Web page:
Everything you need to know about “FSI”

Ratio for floor_1

 

What is FSI?

Floor space Index or FSI is truly a mystic number in Real Estate across the world. Basically this number denotes the upper limit to the built space you may construct on a given plot, It is the ratio of allowed built-up area to the plot area. Thus FSI directly impacting how much a developer benefits from a particular land parcel.

Floor area ratio = (total covered area on all floors of all buildings on a certain plot, gross floor area) / (area of the plot)

An architect can plan for either a single-story building consuming the entire allowable area in one floor, or a multi-story building that rises high above the plane of the land, but which consequently results in a smaller footprint/floor plate than would a single-story building of the same total floor area.  (As shown in the Image). Certain types of spaces, such as basements, parking areas, and utility rooms, are exempt from FSI, which means that they do not need to be counted in the FSI calculations. By combining the horizontal and vertical limits into a single figure, some flexibility is permitted in building design, while achieving a hard limit on at least one measure of overall size. The Floor Space Index is dictated by the government through its authorized agencies. It varies from Location to Location, and is also transferable from one area to another.

Foundation of FSI                                     

A post-World War II innovation from America introduced a new form of building control. This is called FSI (Floor Space Index) in India and FAR (Floor Area Ratio) everywhere else in the world. It is the ratio of built-up area of all floors on the plot to the area of the plot itself. The FSI regulation was welcomed by architects as a new breed of FSI friendly Architects were born, they liked the design freedom to reduce the footprint of the building and increase the number of floors, while still observing the FSI rule which sets the total built-up area allowable on each particular plot. But from the authorities’ point of view, the FSI specified has to be carefully managed to ensure that the extent of built-up floor space permitted in a locality does not exceed that locality’s infrastructure capacity, in regard to water supply and sewerage of course but, more importantly, in regard to transport and crowding on the streets.

Difference between FSI and Fungible FSI

The word fungible – from the latin root fungiblis – describes something that acts as a replacement for something else. The municipal corporation of Mumbai introduced this system to curb misuse of existing building regulations by developers. Developers would build space over and above the allowable FSI by the means of some grey areas in the building regulations. These grey areas centered on things that were free of FSI, or not counted in FSI calculations, such as flower beds, services shafts, and balconies. In the fungible FSI system, the allowable FSI on a plot is increased by 35%, with a maximum cap on the total construction area, with no exemptions. This serves to reduce ‘overbuilding’ on plots by developers. The fungible FSI seeks to act as a replacement for or a legalization of the misuse of regulations, but with a clear mathematical limit that should not be exceeded. As of 2015, fungible FSI is applicable to all plots in Mumbai with the exception of those that fall under Coastal Regulation Zone (CRZ) limits.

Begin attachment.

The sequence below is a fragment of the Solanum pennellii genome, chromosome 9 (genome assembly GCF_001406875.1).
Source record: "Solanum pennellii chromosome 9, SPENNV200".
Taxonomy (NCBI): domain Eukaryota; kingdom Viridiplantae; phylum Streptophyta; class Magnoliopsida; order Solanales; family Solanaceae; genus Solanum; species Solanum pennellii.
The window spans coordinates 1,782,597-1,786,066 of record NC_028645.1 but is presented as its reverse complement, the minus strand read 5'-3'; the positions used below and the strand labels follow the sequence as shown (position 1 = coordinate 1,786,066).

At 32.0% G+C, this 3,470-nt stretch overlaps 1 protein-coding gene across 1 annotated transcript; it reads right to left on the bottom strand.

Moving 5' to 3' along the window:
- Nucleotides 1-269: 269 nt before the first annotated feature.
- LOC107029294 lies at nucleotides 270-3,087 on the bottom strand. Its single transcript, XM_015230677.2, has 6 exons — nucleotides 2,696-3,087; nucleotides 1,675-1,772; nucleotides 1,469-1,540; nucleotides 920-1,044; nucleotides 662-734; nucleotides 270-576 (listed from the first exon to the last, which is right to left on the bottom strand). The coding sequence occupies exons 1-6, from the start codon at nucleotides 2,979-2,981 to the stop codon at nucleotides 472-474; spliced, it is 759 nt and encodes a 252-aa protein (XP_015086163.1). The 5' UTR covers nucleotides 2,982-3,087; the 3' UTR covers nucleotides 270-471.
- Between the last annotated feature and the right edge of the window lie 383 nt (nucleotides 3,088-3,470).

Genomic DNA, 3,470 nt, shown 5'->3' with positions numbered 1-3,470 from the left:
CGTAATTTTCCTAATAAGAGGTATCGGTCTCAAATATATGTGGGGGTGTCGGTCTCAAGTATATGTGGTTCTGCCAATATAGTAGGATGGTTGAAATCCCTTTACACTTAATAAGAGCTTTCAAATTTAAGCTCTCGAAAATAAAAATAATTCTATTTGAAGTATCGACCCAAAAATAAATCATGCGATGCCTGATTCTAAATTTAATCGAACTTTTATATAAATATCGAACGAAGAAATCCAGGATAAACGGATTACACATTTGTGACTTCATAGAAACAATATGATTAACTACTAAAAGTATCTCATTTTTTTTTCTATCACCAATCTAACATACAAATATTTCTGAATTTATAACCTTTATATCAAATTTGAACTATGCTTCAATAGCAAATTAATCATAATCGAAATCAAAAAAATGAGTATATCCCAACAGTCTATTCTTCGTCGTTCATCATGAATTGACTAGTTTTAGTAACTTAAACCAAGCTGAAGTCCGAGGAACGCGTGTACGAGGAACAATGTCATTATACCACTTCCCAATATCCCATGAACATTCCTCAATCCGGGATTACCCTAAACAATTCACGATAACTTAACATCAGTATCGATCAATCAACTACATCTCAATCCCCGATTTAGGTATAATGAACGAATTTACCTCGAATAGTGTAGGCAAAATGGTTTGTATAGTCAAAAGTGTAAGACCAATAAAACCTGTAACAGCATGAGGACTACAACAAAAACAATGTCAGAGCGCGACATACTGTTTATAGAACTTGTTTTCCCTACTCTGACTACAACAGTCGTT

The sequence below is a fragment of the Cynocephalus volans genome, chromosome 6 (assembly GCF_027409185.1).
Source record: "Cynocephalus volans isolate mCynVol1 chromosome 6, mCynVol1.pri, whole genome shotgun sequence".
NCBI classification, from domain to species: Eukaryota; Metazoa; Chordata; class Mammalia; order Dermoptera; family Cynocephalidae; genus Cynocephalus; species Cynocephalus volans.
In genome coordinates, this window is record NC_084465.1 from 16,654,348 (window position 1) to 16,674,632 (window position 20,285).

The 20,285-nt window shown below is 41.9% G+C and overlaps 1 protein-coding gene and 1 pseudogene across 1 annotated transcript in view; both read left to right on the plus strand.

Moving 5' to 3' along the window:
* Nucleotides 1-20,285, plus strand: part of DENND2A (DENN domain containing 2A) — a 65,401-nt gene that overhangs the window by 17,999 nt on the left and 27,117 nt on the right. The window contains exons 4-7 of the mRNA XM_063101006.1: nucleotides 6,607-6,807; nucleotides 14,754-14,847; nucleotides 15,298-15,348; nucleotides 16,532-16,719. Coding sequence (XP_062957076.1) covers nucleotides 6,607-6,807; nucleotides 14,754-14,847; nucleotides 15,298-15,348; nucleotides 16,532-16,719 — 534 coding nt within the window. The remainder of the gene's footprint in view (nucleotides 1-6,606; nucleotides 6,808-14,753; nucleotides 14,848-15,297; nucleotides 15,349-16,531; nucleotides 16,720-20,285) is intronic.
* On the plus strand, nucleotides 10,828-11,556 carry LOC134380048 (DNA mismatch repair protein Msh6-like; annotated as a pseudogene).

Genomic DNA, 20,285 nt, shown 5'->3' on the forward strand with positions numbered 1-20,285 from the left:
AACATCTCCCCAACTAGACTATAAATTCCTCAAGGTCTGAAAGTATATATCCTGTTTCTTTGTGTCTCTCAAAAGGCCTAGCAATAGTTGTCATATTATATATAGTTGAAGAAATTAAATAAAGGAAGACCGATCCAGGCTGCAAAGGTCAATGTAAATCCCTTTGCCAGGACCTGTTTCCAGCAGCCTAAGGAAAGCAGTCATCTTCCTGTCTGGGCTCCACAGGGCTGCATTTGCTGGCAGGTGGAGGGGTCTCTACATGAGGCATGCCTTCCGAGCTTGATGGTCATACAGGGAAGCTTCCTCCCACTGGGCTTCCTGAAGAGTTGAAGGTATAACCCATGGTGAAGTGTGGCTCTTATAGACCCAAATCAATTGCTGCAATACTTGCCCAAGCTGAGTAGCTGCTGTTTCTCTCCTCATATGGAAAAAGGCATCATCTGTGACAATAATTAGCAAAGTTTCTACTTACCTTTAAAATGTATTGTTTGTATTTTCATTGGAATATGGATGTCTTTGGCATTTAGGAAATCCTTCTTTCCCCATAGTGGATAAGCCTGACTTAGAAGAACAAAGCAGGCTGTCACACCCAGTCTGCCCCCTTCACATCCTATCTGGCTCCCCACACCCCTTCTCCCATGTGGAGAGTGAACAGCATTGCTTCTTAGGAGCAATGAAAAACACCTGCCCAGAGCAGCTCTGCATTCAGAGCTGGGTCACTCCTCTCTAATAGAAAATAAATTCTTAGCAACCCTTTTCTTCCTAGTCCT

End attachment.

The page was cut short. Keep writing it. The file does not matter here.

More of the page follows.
Current status of FSI in Mumbai

The Floor space index in Mumbai varies depending on the development ensued upon. Generally an FSI of 1.5 – 1.6 is considered in the island city, and FSI of 1 in the suburbs. However for redevelopment, slum rehabilitation, making common recreational areas, construction low range apartments etc., the Government helps compensate the builder by providing additional FSI, so that the developer can benefit out of rehabilitating old constructions, making more public usability areas etc.  Developers can also buy an additional FSI by paying premium to it, so as to build dry areas, flower beds etc.

New FSI Policy – “Mumbai’s Draft Development Plan 2034”

The Development Plan 2034 has come up with maximum permissible floor space index (FSI) for each plot area in Mumbai. Realty players have welcomed the Municipal Corporation’s proposal to increase floor space index (FSI) up to 8 in the Development Control Rules to be applicable till 2034. The permissible FSI will eventually increase as per the locations with better infrastructure connectivity, accessibility, area’s future potential, its proximity to transit stations and the existing levels of FSI consumed.

The Pragmatic side of New FSI Policy

  1. The new Development Plan proposes FSI to accommodate the expected increase in Mumbai’s population both on residential and commercial front.
  2. Transit-oriented development is encouraged by higher FSI provided for areas that are well connected by public transport and quite close to railway stations and existing and upcoming metro stations.
  3. The new DP finally removes all ambiguity around calculations of what is counted in FSI; now, there is nothing that can be built and not be accounted for as free of FSI. This brings in much-needed simplicity and transparency, and reduces the scope for manipulation.

The Idealistic side of New FSI Policy

  1. For the Western Suburbs, higher FSI may be largely impractical because of the civil aviation funnel and road width requirements
  2. Developers are dis-incentivized from providing amenities such as swimming pools and clubhouses in their projects, as they are part of FSI to be paid for but do not generate direct revenue